January 31, 2012, 12:55 PM

Twitter’s revenue could reach $540 million by 2014

Last year the microblogging service generated $139.5 million, eMarketer says.

Lead Photo

Twitter is increasingly focused on the bottom line. That’s why the microblogging service is rolling out new ad formats, such as Promoted Tweets in Timelines, which enables a marketer to pay to target a consumer with a tweet based on his location, demographics or interests, and making acquisitions that could pave the way for a self-service ad format. All of Twitter’s existing ad formats require marketers to work with a member of Twitter’s sales team.

Those efforts may help Twitter’s revenue reach $259.9 million this year, an 86.3% jump from $139.5 million in 2011, according to a forecast released today from research firm eMarketer.

The forecast says that Twitter’s revenue will continue to increase over in the next two years, but at a slower pace. EMarketer says that Twitter’s revenue will reach $399.5 million in 2013, a 53.7% jump from 2012, and $540.0 million in 2014, a 35.2% increase from 2013.

90% of Twitter’s revenues come from U.S.-based advertisers, says eMarketer. Marketers from other countries contributed just $26 million to the microblogging service’s ad revenues in 2011. But that will likely begin to change in the next few years, says the report, even though it suggests that 83% of dollars will still come from the U.S. marketers in 2014.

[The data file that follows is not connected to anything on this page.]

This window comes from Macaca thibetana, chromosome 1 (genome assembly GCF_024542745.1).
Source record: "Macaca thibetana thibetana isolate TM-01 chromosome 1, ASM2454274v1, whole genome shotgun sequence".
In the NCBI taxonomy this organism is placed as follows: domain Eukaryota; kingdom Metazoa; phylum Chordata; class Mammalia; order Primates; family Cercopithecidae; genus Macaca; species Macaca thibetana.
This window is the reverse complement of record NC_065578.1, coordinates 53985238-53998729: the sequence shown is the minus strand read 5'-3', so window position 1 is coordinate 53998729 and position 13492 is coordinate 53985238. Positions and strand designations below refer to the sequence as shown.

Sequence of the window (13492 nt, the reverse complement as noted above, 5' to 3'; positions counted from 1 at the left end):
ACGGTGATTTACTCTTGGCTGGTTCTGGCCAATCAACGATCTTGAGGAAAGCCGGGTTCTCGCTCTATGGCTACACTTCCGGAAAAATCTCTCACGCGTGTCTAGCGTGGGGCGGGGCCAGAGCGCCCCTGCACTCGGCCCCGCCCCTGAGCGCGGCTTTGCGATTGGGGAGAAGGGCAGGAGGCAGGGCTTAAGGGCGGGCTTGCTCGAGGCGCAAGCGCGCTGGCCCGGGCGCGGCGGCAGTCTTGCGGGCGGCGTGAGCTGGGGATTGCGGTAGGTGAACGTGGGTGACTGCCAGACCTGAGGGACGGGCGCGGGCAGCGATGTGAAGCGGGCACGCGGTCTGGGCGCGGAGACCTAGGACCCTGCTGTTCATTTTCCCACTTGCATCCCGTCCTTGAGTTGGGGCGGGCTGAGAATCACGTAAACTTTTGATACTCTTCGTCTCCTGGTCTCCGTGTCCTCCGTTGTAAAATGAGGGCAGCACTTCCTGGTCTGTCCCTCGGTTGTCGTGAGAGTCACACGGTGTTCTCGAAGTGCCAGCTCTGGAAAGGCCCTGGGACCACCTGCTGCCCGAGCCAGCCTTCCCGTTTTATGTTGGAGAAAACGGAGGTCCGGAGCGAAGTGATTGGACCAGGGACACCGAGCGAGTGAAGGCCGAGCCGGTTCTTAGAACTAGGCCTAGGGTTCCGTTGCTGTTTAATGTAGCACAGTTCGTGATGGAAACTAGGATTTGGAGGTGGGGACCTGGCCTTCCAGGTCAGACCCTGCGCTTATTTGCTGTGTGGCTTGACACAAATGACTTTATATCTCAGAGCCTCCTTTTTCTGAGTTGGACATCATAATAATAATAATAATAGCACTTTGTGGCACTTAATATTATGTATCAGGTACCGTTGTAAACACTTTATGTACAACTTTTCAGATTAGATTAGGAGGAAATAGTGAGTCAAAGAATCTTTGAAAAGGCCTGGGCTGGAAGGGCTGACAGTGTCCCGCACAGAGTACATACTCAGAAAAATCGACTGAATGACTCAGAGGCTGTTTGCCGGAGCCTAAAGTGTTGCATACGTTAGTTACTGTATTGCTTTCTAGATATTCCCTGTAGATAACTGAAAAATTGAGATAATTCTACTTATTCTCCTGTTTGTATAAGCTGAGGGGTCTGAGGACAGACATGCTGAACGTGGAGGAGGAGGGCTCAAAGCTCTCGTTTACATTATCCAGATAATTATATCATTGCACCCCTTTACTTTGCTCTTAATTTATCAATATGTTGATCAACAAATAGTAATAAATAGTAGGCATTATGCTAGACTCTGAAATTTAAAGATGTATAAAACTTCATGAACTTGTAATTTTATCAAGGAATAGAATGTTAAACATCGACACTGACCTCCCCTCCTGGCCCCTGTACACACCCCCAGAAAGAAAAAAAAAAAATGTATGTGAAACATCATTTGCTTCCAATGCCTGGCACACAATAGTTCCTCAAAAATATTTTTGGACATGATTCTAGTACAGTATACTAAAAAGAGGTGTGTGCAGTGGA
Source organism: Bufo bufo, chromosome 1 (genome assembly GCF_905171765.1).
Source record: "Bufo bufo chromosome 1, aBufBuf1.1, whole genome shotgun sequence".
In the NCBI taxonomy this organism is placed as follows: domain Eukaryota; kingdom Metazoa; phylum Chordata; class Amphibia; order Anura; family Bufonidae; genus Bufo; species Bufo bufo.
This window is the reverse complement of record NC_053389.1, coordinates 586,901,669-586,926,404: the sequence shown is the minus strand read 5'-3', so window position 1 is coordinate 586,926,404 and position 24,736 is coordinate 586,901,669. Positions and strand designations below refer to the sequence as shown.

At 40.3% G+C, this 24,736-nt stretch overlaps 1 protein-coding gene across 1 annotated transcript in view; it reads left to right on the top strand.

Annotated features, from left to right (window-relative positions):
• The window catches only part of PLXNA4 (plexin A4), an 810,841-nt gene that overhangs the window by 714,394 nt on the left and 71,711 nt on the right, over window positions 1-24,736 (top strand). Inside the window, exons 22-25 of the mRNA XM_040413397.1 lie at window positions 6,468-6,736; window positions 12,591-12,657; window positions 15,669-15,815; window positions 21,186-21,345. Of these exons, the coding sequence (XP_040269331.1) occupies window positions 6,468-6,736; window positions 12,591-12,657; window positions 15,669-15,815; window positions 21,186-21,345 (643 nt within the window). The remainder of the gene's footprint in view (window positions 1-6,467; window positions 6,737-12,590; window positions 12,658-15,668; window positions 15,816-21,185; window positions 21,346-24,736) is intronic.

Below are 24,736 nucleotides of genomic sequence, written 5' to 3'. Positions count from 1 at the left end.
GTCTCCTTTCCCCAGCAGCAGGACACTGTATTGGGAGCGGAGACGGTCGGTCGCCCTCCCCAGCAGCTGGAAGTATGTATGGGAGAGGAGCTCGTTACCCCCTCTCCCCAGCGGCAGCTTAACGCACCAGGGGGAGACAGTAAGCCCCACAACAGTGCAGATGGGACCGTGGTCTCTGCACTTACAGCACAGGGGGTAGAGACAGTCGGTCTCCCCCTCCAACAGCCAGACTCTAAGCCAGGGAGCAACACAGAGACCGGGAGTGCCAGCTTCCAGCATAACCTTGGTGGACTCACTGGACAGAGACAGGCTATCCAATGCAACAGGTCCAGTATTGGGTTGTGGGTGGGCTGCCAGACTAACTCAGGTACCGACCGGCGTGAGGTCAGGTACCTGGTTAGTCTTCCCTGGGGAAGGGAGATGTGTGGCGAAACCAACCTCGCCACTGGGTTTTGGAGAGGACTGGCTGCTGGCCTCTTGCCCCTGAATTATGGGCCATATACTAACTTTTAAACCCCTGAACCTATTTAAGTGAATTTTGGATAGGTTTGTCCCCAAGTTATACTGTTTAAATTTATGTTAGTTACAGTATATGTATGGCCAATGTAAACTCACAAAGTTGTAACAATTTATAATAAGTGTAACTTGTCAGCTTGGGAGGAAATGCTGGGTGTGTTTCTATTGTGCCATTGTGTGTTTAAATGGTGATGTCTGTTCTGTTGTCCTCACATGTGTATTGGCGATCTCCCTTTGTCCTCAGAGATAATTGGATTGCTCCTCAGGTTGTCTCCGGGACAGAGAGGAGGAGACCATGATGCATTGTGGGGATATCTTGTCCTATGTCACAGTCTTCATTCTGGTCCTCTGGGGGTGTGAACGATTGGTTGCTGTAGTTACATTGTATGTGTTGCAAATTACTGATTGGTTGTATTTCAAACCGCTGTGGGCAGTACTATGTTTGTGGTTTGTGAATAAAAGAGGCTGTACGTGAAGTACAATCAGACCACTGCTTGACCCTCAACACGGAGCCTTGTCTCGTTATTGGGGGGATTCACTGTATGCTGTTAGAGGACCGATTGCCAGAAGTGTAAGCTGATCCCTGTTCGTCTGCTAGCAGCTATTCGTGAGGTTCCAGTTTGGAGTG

Despite its strong growth, Twitter’s revenue represented only about 5% of the estimated $2.74 billion marketers spent on social marketing last year, according to eMarketer. Facebook attracts most of the social marketing spend. U.S. marketers spent roughly $2.01 billion on Facebook ads in 2011, up 66.1% from $1.21 billion a year earlier.

comments powered by Disqus




From The IR Blog


Roy Erez / E-Commerce

How to overcome shopper hesitations to buying gifts online

Many shoppers worry about size and color, or being unsure of the recipient’s address. Here ...


Ari Weil / Mobile Commerce

The big mobile commerce opportunity in rural Asia Pacific

Despite only moderate wireless speeds, rural consumers flock to m-commerce.